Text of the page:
The giant internet companies like Baidu, Alibaba and Tencent are disrupting the entire sector with their aggressive approach. These companies have a global outreach and are creating a multi-industry, multifaceted digital ecosystem that impacts each and every aspect of a consumers’ life. The firms are employing advanced technologies to upgrade the nation’s retail sector and are designing more flexible supply chains, installing e-payment services in malls as well as gathering consumer data to better market their products.
Although, booming e-commerce currently accounts for 23% of the total retail sales in China, this is expected to further rise to 40% by 2021. This implies that physical or brick-and-mortar stores are still relevant in the present dynamic retail environment in the nation. In order to embrace the growth in digitisation, numerous brands and retailers have altogether started experimenting with the O2O marketing (Online-to-Offline), which entails using online channels to drive customers into physical stores.
The O2O category in China encompasses on-demand services, websites offering deals on an everyday basis and click and pick up services by brick-and-mortar retailers. Furthermore, unlike other countries such as the US, services such as home haircuts, dry cleaning or fresh market delivery services are also considered a part of O2O in China. The O2O label is not only restricted to transportation, travel and other services but often includes services that might be arranged online, while being paid for at a respective point of service through an e-wallet/mobile.
Similarly, brands and retailers have started investing in omnichannel capabilities. For instance, Alibaba spent c. $6.7 billion on retail stores since the end of 2016 to further its growth. The company focused on groceries with its Hema fresh food stores, Sanjiang, Sun Art, Lianhua and online grocer Yiguo.com. In addition, the firm also invested in a home improvement chain; Easyhome and a department store operator; Intime. Alibaba also bought its remaining shares in Ele.me (food delivery company). In an identical development, JD.com invested c. $1.5 billion in physical groceries including the likes of 7Fresh, Yonghui and Better Life. It is also a partner of Walmart in both the US and China and these companies operate around 400 stores (China).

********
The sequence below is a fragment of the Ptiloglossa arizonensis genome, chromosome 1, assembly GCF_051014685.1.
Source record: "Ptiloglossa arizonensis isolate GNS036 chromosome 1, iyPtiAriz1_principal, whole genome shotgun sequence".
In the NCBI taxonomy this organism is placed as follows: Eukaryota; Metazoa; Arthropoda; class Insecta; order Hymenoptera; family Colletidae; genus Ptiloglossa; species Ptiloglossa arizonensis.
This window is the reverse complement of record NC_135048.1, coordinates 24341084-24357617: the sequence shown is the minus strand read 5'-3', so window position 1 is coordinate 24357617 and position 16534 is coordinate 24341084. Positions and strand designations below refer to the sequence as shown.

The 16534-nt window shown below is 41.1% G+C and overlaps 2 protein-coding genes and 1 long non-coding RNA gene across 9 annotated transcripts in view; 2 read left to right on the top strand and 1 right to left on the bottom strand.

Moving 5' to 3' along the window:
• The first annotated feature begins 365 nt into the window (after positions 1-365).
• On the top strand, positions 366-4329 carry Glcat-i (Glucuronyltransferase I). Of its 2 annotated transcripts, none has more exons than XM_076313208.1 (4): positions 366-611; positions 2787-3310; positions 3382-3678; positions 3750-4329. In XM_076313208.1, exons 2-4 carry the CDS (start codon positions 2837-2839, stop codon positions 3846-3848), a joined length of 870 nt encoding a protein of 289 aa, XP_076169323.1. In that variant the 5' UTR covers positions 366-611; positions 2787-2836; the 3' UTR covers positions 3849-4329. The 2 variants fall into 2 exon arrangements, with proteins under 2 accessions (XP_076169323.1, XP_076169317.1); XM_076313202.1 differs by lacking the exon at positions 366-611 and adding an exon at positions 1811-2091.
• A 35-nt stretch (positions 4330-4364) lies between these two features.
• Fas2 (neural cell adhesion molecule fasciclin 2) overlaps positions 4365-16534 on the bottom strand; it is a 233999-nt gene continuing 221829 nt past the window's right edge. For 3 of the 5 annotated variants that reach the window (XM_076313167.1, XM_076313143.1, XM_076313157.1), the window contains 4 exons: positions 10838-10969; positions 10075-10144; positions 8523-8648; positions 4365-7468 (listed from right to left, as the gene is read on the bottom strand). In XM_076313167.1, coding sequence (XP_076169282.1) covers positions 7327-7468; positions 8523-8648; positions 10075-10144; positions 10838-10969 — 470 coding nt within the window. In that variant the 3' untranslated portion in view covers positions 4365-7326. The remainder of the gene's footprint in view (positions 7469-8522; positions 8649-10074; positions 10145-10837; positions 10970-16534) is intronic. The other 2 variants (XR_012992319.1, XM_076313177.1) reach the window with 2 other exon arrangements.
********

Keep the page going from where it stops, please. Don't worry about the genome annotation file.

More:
In conclusion, it can be stated that China’s online retail market is enjoying a phase of rapid growth. The country’s e-commerce market grew by around 2,000% between 2009-16, which in effect means that it surpassed the combined e-commerce sales in the US and the UK. The country has a conducive atmosphere, which ensures a booming e-commerce market. The online retail in China is further propelled by 300 million plus middle-class consumers with rising disposable incomes and consumption needs. Addedly, the country’s current e-commerce market stands at 23% of the total retail sales, this suggests that there is still an enormous untapped opportunity for market players. Further, companies across the spectrum are improving customer shopping experience as well as delivery logistics infrastructure to better cater to the growing demand of customers. Firms are infusing technology in all aspects as they battle to gain a market share by adopting automated technologies, drones, robots, cloud computing, big data and machine learning.